It’s Thursday, right? I mean, it’s a Normal Thursday, right? Norm is back, the gang’s all here and it’s time to share some doors. Phew. The break felt good, but I’ve been itching to share these doors. These are from the Connecticut Old State House, and I took them the week before the break. They have been burning a hole in my doors folder.
Some of you may remember this building, although I’ve never shared it here. I did share the doors of the Connecticut Building on the Big-E fairgrounds, which is a scale replica of this building. But today I have the real thing, and, I am lucky to have been able to snag some photos.
A couple of years ago, in a deranged effort to save money, the CT Legislature, convened at the time in their marble-floored-cherry-doored monument to self-indulgence, decided to cut funding for maintenance and operation of the Old State House. The money they saved was probably less than the cost of the 200-yard “people mover” moving sidewalk that carries these elected officials between their office and the capitol through a tunnel (so the poor dears don’t get wet). Meanwhile, if the Old State House roof leaks on the artwork, so be it.
Last year, funding was restored when someone pointed out that the artwork would have to be moved, lest it suffer irreparable damage.
The Old State House was abandoned in 1915, and sat dormant until 1918 when a major restoration project was begun. It was declared a National Historic Landmark in the mid-1960s, although that distinction hasn’t kept it from being nearly abandoned on several occasions. The maintenance of this building falls to the Legislature and is funded out of their budget. So, it’s competing annually with that moving walkway, the subsidized cafeteria, the covered parking and the other critical bits of grease and goo that keep the machinery of inefficient government moving…as it were.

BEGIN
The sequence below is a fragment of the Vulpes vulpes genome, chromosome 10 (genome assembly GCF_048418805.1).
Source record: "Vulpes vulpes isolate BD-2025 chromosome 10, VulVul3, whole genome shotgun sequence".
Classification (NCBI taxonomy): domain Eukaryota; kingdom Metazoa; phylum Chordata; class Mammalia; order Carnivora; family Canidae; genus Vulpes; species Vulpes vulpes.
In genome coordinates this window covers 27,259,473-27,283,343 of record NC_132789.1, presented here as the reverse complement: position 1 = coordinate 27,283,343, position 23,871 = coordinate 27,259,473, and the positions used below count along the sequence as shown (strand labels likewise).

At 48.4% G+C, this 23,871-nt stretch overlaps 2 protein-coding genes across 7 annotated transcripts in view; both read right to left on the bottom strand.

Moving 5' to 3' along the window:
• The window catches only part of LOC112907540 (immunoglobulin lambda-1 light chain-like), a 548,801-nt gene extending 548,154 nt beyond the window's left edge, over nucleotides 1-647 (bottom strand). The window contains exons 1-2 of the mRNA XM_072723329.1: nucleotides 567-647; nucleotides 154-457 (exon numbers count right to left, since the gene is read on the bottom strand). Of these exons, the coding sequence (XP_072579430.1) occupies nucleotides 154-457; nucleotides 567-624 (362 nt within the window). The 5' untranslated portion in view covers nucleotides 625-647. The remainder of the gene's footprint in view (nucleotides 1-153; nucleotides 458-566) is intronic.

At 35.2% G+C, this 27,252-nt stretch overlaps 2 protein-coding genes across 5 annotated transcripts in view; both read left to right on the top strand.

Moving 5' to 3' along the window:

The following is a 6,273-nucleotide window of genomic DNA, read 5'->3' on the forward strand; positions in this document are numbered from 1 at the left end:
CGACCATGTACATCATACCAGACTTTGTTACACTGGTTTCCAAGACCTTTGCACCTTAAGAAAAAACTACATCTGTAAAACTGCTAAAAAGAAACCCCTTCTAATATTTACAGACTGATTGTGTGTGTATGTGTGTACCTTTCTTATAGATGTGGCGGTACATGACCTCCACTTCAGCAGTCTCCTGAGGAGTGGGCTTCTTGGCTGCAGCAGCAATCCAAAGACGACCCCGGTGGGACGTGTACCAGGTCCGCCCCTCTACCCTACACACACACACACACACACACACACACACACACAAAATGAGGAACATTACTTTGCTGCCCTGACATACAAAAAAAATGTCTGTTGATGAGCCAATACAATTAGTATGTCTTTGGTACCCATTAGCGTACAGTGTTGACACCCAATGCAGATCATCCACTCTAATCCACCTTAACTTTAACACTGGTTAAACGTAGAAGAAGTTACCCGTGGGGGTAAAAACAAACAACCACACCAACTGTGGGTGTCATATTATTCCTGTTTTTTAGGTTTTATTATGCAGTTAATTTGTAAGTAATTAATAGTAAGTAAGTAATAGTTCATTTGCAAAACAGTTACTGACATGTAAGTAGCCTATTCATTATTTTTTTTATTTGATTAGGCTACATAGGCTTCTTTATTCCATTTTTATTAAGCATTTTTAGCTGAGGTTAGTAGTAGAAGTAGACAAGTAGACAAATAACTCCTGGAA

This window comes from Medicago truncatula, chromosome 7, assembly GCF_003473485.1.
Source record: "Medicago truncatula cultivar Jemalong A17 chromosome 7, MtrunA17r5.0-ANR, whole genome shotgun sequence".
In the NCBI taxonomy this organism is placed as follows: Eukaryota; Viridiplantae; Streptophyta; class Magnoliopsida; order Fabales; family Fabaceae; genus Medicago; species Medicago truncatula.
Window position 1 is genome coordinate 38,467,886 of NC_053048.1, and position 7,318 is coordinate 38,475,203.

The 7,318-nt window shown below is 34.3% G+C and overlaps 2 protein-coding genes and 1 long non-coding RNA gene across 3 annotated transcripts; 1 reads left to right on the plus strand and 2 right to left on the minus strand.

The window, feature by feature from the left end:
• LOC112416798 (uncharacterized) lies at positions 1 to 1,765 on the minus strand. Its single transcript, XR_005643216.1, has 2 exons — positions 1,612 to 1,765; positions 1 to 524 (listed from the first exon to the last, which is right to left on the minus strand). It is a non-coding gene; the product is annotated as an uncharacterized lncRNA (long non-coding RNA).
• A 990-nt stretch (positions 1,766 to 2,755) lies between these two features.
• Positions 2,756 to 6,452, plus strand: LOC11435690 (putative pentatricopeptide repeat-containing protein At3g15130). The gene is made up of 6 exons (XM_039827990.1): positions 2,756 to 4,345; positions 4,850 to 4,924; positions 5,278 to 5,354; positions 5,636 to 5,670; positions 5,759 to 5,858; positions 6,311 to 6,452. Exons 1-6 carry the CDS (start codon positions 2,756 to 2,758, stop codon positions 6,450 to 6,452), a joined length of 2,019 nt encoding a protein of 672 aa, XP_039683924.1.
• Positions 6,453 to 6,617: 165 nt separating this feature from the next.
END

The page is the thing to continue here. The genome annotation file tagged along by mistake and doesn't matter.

Enjoy a couple of excerpts from the NRHP nomination form:
“Following the authorization by the General Assembly in May 1792 for the construction of a new State House for Connecticut, Charles Bulfinch designed the structure standing in Main Street which was built between 1793 and 1796 Important exterior changes were made in 1815 and 1825-1827, but few others have been since that time. Very extensive interior changes were made between 1879 when the building became the Hartford City Hall and 1918 when a restoration program was begun.”
“The three-story block and stone, with a low-hipped slate roof. The twenty-foot-high ground level is articulated through the use of Middletown (Connecticut)sandstone, and through the arcuate theme which begins in the pavilion but continues in the round-arch window surrounds. Round windows occur in the center of the porticoed east facade creating a dramatic lighting effect in the east end of the upper part of the stair hall. Otherwise, all windows are rectilinear, the square ones in the third floor adding extra light to the Senate and House chambers from the upper story.”
“The room with the most original woodwork remaining is the Senate Chamber on the upper floor. The walls are decorated by fluted pilasters representing a combination of Ionic and Corinthian orders supporting the cornice and gallery-balustrade. These capitals were originally uncarved but were worked this way during the 1918-1920 restoration. This finest of the rooms in the Old State House also has two original fireplaces, while the over-mantels are reconstructions.”
Although not documented in the NRHP nomination form, it was widely believed that noted architect, Charles Bulfinch consulted with the Canadian door designer, and founder of the famous Institut de Design de Porte (Institute of Door Design) Alexandre Frampton. These many generations later, Norm Frampton, a direct descendant of Alexandre runs the popular Thursday Doors bloghop. To participate or to view the doors, visit Norm’s page. Look at Norm’s doors then search for Frobert, the blue frog. He will let you into the gallery.
I have many more pictures to share from my tour of the Old State House, but today I am focusing on doors and windows.